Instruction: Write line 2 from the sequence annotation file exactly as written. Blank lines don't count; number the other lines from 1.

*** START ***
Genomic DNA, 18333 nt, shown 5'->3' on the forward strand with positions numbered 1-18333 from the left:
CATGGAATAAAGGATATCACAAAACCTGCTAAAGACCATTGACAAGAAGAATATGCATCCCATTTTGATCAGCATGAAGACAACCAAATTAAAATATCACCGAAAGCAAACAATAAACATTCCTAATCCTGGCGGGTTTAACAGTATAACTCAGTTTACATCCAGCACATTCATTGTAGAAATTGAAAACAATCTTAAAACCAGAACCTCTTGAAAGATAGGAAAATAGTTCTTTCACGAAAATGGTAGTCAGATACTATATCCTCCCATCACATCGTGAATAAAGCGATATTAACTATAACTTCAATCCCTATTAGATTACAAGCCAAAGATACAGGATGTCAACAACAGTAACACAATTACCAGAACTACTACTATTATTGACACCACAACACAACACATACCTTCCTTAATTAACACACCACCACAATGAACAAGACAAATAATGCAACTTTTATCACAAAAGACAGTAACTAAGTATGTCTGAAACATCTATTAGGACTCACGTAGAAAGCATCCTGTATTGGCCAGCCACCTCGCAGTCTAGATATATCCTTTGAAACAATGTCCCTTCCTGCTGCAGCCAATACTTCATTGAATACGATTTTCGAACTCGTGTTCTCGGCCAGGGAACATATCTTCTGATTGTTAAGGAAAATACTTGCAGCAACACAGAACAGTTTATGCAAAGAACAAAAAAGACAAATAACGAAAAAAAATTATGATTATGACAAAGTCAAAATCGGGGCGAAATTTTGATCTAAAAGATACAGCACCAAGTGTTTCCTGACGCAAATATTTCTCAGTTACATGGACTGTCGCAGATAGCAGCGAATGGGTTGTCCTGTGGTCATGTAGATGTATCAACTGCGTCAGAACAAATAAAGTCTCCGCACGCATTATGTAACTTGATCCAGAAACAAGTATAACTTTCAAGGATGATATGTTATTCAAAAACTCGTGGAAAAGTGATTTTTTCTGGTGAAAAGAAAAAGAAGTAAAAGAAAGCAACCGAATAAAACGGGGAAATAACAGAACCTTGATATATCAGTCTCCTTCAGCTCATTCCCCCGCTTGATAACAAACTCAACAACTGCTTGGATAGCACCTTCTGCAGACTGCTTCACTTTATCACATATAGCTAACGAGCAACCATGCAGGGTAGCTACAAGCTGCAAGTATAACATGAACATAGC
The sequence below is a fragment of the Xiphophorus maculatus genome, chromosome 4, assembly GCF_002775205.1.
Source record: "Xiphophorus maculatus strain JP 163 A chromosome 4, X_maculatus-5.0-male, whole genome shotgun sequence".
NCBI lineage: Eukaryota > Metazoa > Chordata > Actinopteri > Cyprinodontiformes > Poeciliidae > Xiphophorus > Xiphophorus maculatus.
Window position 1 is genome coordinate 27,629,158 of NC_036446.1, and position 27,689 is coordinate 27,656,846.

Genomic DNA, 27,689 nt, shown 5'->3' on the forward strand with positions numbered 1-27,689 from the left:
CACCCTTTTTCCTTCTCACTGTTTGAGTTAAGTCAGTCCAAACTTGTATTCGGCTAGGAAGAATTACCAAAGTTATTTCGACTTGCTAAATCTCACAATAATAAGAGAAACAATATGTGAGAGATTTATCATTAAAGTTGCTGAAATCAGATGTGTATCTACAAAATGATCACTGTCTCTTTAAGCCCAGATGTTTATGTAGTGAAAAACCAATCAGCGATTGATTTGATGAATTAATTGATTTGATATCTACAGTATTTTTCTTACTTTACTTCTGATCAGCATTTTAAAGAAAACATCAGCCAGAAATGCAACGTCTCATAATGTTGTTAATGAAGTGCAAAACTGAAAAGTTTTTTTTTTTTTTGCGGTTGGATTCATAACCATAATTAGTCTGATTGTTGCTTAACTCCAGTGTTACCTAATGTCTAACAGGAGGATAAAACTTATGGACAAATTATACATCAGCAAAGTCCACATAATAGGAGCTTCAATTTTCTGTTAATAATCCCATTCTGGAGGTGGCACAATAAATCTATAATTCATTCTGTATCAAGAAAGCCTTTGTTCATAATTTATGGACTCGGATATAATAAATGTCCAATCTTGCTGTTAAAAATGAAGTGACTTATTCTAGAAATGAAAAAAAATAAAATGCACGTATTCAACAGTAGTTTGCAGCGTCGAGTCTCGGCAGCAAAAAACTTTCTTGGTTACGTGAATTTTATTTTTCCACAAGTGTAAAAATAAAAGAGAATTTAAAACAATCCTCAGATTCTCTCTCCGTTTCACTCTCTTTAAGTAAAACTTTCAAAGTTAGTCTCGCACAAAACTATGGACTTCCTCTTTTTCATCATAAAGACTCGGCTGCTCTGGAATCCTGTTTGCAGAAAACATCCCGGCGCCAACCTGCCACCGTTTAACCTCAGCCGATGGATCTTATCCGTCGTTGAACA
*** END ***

CATGGAATAAAGGATATCACAAAACCTGCTAAAGACCATTGACAAGAAGAATATGCATCCCATTTTGATCAGCATGAAGACAACCAAATTAAAATATCACCGAAAGCAAACAATAAACATTCCTAATCCTGGCGGGTTTAACAGTATAACTCAGTTTACATCCAGCACATTCATTGTAGAAATTGAAAACAATCTTAAAACCAGAACCTCTTGAAAGATAGGAAAATAGTTCTTTCACGAAAATGGTAGTCAGATACTATATCCTCCCATCACATCGTGAATAAAGCGATATTAACTATAACTTCAATCCCTATTAGATTACAAGCCAAAGATACAGGATGTCAACAACAGTAACACAATTACCAGAACTACTACTATTATTGACACCACAACACAACACATACCTTCCTTAATTAACACACCACCACAATGAACAAGACAAATAATGCAACTTTTATCACAAAAGACAGTAACTAAGTATGTCTGAAACATCTATTAGGACTCACGTAGAAAGCATCCTGTATTGGCCAGCCACCTCGCAGTCTAGATATATCCTTTGAAACAATGTCCCTTCCTGCTGCAGCCAATACTTCATTGAATACGATTTTCGAACTCGTGTTCTCGGCCAGGGAACATATCTTCTGATTGTTAAGGAAAATACTTGCAGCAACACAGAACAGTTTATGCAAAGAACAAAAAAGACAAATAACGAAAAAAAATTATGATTATGACAAAGTCAAAATCGGGGCGAAATTTTGATCTAAAAGATACAGCACCAAGTGTTTCCTGACGCAAATATTTCTCAGTTACATGGACTGTCGCAGATAGCAGCGAATGGGTTGTCCTGTGGTCATGTAGATGTATCAACTGCGTCAGAACAAATAAAGTCTCCGCACGCATTATGTAACTTGATCCAGAAACAAGTATAACTTTCAAGGATGATATGTTATTCAAAAACTCGTGGAAAAGTGATTTTTTCTGGTGAAAAGAAAAAGAAGTAAAAGAAAGCAACCGAATAAAACGGGGAAATAACAGAACCTTGATATATCAGTCTCCTTCAGCTCATTCCCCCGCTTGATAACAAACTCAACAACTGCTTGGATAGCACCTTCTGCAGACTGCTTCACTTTATCACATATAGCTAACGAGCAACCATGCAGGGTAGCTACAAGCTGCAAGTATAACATGAACATAGC